Mark Pincus' lessons from Tribe - fail fast

Founder of social gaming powerhouse Zynga talks about his first foray into social networking

Lessons learned from entrepreneur by Bambi Francisco Roizen
April 27, 2009 | Comments (1)
Short URL: http://vator.tv/n/828

This is a continuation of my "Lessons Learned" interview with Mark Pincus, founder of Zynga, the largest social gaming company and publisher of the popular Texas Hold'Empoker game on social networks. Prior to Zynga, Pincus founded Tribe, a social network, back in 2003. Its technology was sold to Cisco Systems in 2007.

In this interview, Pincus talks about why he considers Tribe a failure and the lessons learned he brought over to Zynga. Here's an edited version of the interview.

MP: I would consider Tribe a failure from an investor standpoint. So, lessons learned from Tribe - No. 1, especially if you’re going after consumer Internet, pick the macro and test continually to get the metrics that work. One lesson was that we didn’t test enough to get to virality. The problem we had with Tribe was that the lack of virality was masked by a huge word of mouth. Our traffic did grow, but it grew at a straight line and not asymptotic. It didn’t grow exponentially. It grew straight line. It can fool you for a while. Early success can mask a lot of flaws in your strategy. Sometimes it’s an embarrassment of riches. Sometimes in social networking, anything can get a lot of users. We mistook great community for great social virality. We didn’t have social virality. People weren’t connecting with their real friends. They were coming online to find a new community. The biggest lesson in social networking is that there is an unbelievable opportunity to let people network with their real friends and worlds, and that is much more powerful than letting them network with people they don’t know at all.

BF: Enabling people to meet new people is more like a dating site.

MP: Yes. And, what’s the retention of the users on a dating site?

BF: Along those lines, when Facebook became more about enabling you to connect with your past, that’s when it became even more powerful.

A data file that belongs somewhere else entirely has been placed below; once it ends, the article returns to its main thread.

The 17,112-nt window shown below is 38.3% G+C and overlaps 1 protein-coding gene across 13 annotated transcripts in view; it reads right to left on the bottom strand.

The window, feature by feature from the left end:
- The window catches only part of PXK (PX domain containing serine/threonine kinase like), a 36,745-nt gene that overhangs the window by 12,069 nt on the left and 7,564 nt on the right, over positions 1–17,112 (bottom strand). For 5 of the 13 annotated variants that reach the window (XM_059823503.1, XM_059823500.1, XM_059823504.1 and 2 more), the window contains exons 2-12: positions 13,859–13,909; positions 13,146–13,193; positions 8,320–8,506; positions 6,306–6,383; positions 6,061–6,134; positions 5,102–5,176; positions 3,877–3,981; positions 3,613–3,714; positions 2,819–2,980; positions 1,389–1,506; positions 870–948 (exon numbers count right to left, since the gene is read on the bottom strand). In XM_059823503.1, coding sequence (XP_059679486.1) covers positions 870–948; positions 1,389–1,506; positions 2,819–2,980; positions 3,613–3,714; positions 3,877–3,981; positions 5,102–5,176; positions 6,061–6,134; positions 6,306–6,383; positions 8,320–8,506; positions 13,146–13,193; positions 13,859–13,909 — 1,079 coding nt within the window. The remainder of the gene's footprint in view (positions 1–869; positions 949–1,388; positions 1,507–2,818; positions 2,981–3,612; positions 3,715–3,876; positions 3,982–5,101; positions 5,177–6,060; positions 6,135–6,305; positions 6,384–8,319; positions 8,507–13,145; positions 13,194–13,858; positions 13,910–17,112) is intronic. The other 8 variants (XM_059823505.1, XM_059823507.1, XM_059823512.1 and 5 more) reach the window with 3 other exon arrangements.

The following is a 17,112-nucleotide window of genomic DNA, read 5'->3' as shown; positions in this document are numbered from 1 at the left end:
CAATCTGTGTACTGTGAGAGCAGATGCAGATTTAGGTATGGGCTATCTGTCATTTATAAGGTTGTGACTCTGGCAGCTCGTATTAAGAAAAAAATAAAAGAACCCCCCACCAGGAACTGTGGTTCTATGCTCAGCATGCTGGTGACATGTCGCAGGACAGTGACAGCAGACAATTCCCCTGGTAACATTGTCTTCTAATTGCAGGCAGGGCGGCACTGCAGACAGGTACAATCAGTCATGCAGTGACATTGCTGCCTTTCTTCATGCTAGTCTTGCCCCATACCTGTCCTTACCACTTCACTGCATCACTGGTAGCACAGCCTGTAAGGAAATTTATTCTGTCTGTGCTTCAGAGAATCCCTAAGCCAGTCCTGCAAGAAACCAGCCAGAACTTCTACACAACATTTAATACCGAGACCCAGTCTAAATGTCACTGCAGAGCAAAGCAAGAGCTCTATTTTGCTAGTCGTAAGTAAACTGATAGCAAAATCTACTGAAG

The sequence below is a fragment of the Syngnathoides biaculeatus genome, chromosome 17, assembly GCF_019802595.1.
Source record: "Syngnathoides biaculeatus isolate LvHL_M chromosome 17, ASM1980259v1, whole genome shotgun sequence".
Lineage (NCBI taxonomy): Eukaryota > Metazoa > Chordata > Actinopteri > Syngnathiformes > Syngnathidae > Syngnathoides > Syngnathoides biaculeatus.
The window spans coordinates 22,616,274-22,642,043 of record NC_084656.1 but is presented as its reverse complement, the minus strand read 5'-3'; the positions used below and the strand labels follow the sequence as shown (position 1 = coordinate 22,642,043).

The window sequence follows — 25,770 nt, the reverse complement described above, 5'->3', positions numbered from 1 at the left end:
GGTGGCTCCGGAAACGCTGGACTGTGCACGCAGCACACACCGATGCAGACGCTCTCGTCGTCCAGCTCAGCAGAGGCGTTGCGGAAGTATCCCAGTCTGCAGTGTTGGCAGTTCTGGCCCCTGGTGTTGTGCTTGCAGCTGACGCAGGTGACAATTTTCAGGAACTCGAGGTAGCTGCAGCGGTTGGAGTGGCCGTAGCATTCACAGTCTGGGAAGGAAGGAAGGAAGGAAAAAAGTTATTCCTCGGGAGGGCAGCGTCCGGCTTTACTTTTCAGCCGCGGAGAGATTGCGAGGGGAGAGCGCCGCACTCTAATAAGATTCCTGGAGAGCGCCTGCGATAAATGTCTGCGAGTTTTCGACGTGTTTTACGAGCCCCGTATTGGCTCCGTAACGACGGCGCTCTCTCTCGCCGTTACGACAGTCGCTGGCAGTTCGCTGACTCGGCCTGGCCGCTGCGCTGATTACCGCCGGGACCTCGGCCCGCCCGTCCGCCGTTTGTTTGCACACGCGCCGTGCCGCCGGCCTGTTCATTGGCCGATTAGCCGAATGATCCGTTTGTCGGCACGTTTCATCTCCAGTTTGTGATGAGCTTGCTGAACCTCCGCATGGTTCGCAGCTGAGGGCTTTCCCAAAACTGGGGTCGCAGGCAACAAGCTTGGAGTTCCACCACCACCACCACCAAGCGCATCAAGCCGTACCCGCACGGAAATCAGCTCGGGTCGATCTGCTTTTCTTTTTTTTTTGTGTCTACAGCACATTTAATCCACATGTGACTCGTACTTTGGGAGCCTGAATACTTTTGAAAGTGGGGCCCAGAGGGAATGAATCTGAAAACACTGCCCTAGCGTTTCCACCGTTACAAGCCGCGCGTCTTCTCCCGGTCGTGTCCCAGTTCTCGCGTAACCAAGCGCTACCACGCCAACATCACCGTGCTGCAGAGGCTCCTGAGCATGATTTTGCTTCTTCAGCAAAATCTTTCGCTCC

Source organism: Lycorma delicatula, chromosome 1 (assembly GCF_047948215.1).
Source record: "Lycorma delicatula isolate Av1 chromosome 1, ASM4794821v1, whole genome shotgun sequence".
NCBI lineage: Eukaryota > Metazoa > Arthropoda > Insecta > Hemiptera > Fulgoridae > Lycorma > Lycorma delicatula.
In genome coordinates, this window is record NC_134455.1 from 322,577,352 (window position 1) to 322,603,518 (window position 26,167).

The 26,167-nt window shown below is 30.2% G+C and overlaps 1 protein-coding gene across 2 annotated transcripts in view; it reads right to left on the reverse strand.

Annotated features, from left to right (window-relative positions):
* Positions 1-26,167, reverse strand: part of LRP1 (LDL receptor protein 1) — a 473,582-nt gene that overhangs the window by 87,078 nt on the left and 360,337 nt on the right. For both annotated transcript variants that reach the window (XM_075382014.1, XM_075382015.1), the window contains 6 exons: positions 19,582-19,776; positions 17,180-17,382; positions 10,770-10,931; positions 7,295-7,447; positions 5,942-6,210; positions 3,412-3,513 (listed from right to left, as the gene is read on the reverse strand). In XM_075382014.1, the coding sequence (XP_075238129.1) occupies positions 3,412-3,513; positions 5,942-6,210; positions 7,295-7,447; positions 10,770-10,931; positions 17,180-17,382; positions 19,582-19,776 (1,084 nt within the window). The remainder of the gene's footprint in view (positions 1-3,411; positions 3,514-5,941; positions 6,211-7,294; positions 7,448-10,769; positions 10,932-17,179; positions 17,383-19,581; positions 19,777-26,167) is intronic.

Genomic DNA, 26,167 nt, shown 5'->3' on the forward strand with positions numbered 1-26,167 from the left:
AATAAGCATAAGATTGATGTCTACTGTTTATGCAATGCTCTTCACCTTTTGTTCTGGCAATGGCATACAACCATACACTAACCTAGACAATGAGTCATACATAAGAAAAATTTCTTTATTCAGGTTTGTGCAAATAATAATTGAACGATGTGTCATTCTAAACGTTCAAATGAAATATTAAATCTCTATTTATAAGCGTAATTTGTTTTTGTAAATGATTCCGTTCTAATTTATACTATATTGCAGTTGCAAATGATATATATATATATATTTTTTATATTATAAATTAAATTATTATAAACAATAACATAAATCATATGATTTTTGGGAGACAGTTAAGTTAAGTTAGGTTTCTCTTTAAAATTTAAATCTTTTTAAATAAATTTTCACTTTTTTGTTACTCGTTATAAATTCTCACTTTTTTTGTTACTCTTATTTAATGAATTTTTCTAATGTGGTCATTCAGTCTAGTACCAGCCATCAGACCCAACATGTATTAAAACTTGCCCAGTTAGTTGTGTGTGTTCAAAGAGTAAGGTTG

MP: The thread on Facebook was that they were successful in connecting you with your real friends. And, at Tribe we took down all the membranes and let anyone network with anybody. We saw ourselves as a local classifieds site that happened to have community as a traffic driver.  The big lesson was that we didn’t fail fast. We didn’t test the conversion of traffic to the classifieds opportunity because we thought we needed a big local critical mass before that would happen. But we didn’t have clarity around when you decide when you’re successful or not, so we kept it going.

BF: Share two lessons you've brought over to Zynga, based on your experience at Tribe. 

MP: No. 1 is we’re much more metric driven than I was at Tribe. We have a lot of micro metrics. We do tons of AB testing and we’re clear about our leading indicators. We’re much more disciplined about failing fast on many fronts. We try to  build new game approaches all the time, but we kill them fast if they don’t meet our success metrics.

BF: Final words?

MP: I treated both [Tribe and Zynga] as a project. But I got to the point that the business model worked [at Zynga] before I went all in. And on Tribe, I didn’t. 

(Be sure to catch more interviews with Pincus over the next couple weeks. Pincus was also one of our guest hosts for Vator Box, our version of Siskel & Ebert meets American Idol. Check out other guest hosts, like Marissa Mayer of Google, and Esther Dyson by going to Vator Box archives.)

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Description: Zynga is the largest social gaming company with 8.5 million daily users and 45 million monthly users.  Zynga’s games are avail...
Mark Pincus
Founder and CEO,
Bio: Mark Pincus is a leading Internet entrepreneur, having founded and established four successfulcompanies.  His latest venture Zynga, ...

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Art Koenig, on April 29, 2009

Yup, I know what he means. I found out the hard way too. I thought that our niche software would grow word-of-mouth among users, but what we are finding is that there simply is not a market - and by market I mean an interconnected and communicating group of people. My users do not communicate with each other, especially about business production process software, because a) they are engineers (generally introverts) and more interested in frogs, than they are at running all over telling people about the new frog they found, and b) because they do not want to tell their competitor about anything that may help out their competition, and c) one of the most surprizing thing found, was that the very end users (production people) actually enjoyed the sensual pleasure of filling out all the paperwork that our software was designed to eliminate! So surprizing was this that I wrote it up at http://www.xgeltesting.com/itsallaboutchange.php Art xgel data systems

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